Monthly Archives: February 2016

Additional On How satan Works

The word “satan” means “accuser” or “adversary.” This word indicates not only his opposition to mankind in general, but to the child of God in particular. He is called “the accuser of our brethren” by John and is said to accuse the saints “before our God day and night” (Rev. 12:10). While satan does not work directly on the human heart, he nevertheless relentlessly attacks us on various levels and on divers fronts with sundry machinations. Because of this constant and wicked assault on our spiritual well-being, Paul admonishes us in the Ephesian epistle to put on the whole armor of God that we may be able to stand against the wiles of the devil (Eph. 6:11).

Paul’s call to protect ourselves by putting on the armour of God shows that satan’s attacks are both real and vicious. Nothing less than the armour of God will suffice to protect us. They also show that the enemies’ attacks are of a spiritual nature since only the spiritual panoply of God can quench the fiery darts of the wicked (Eph. 6:16). We do not wrestle against flesh and blood, but spiritual wickedness in high places (Eph. 6:12). In other words, our real enemies are not necessarily individuals, but the hell-spawned lies being propagated by those individuals.

The word “wiles” used in Ephesians 6:11 is translated from the word “methodeia.” In other words, he has his methods. Regarding this word, the Theological Dictionary of the New Testament states: “The reference is to machinations or (in military terms) attacks against which one must be armed. The nature of the attacks (the plur. suggests that they are constantly repeated or are of incalculable variety) constitutes their great danger, against which the armour of God is the only defence. They are distinguished not so much by technique or strategy as by refinement and insidiousness (Vulgate translates insidiae, Luther “cunning attacks,” A.V. “wiles”).” There is a madness to his method.

While the attacks of our enemy are often varied, there is one key element he employs when attacking us and that is to obfuscate the truth. The devil’s goal is to blind the mortal mind to truth, to cloud the thought and judgement (II Cor. 4:4). The business of the devil is deception (Rev. 12:9). The one thing the devil cannot afford to do is to let the word of truth be clearly spoken without attack or without distortions. Since satan is the father of lies, truth is inimical to him (John 8:44) and to those who follow him (John 3:19-21).

The devil has always tried to blind the minds of people to the truth. He did this in the garden with Eve when he told her “Thou shalt not surely die” (Gen. 3:4). This was a blatant lie. When the Lord began to show that He was going to go to Jerusalem and there be killed, satan, through Peter, said, “This shall not be unto Thee” (Matt. 16:23). Another lie of satan, couched in the language of false devotion. Down through the ages the understanding of countless millions has been darkened through the ignorance–and I underscore that word “ignorance”–and vanity that is in them relative to the truth (Eph. 4:17-20). Biblical knowledge and sound reasoning frighten satan. Against them he cannot stand.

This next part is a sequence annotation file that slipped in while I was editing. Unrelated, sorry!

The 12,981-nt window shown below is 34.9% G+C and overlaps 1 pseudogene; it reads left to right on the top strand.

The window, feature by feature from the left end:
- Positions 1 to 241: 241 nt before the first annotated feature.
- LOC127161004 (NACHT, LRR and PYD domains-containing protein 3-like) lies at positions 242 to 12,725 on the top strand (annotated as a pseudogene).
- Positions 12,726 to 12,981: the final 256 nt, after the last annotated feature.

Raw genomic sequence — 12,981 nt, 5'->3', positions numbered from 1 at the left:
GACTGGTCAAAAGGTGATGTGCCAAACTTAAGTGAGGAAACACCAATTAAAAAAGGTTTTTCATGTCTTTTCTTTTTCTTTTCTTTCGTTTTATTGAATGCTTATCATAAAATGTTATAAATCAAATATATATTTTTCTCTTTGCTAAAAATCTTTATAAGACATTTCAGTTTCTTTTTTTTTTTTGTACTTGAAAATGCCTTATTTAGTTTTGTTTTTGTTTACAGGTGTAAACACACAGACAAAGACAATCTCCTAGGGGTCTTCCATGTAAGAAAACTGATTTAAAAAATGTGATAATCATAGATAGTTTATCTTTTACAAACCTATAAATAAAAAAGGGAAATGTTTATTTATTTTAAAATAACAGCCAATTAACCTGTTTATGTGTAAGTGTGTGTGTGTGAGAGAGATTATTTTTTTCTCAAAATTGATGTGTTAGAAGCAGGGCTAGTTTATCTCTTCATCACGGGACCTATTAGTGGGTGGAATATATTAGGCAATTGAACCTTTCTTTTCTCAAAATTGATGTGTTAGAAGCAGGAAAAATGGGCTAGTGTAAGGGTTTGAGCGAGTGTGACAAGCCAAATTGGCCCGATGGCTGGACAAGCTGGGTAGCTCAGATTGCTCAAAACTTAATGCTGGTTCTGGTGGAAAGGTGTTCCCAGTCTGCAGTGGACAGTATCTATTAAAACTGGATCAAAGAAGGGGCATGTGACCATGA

Sometimes satan deceives the unguarded by transforming himself into an angel of light (II Cor. 11:14,15). No false teacher ever came forward and said “Follow me and I will lead you into the flames of Perdition!” He would be rejected outright. No, as Jesus said, they outwardly appear as harmless and adorable sheep, but inwardly are ravening wolves (Matt. 7:15). Thus, the influence of satan is often felt through the errors propagated by false teachers who preach peace when there is no peace (Jer. 6:14). The counsel of well-meaning but misguided friends can also be used by satan (Matt. 16:23). Sometimes satan influences us by sowing tares among the wheat (Matt. 13:24-30,36-43).

Another area satan uses to attack us is our fleshly desires. Jesus said, “Watch ye and pray, lest ye enter into temptation. The spirit truly is ready, but the flesh is weak” (Mark 14:38). Notice that it is we who enter into temptation. Observe the difference in the response to temptation between David when he saw Bathsheba and Joseph when Potiphar’s wife made her advances (II Sam. 11:2,3; Gen. 39:9,12). Joseph fled the temptation while David did not. We need to learn not to make provision for the flesh, to fulfill the lusts thereof (Rom. 13:14).

Our adversary the devil goeth about as a roaring lion, seeking whom he may devour (I Pet. 5:8). Unless we are always ready to recognize his attacks, unless we are always wearing the whole armor of God, we are susceptible to his attacks.

Eric L. Padgett

How Does satan Influence Us?

Look around. See the evil. There can be no doubt that real, palpable evil exists in this world. There are child molesters, murderers, torturers, liars, cheaters, thieves, abusers of the innocent and helpless and so many more disgusting and abhorrent people and actions in this world. How did evil come to be in the world? The Bible clearly teaches that the devil is responsible for the evil that is in the world (Gen. 3). But how does the devil operate in this world today to bring about evil? How does satan work?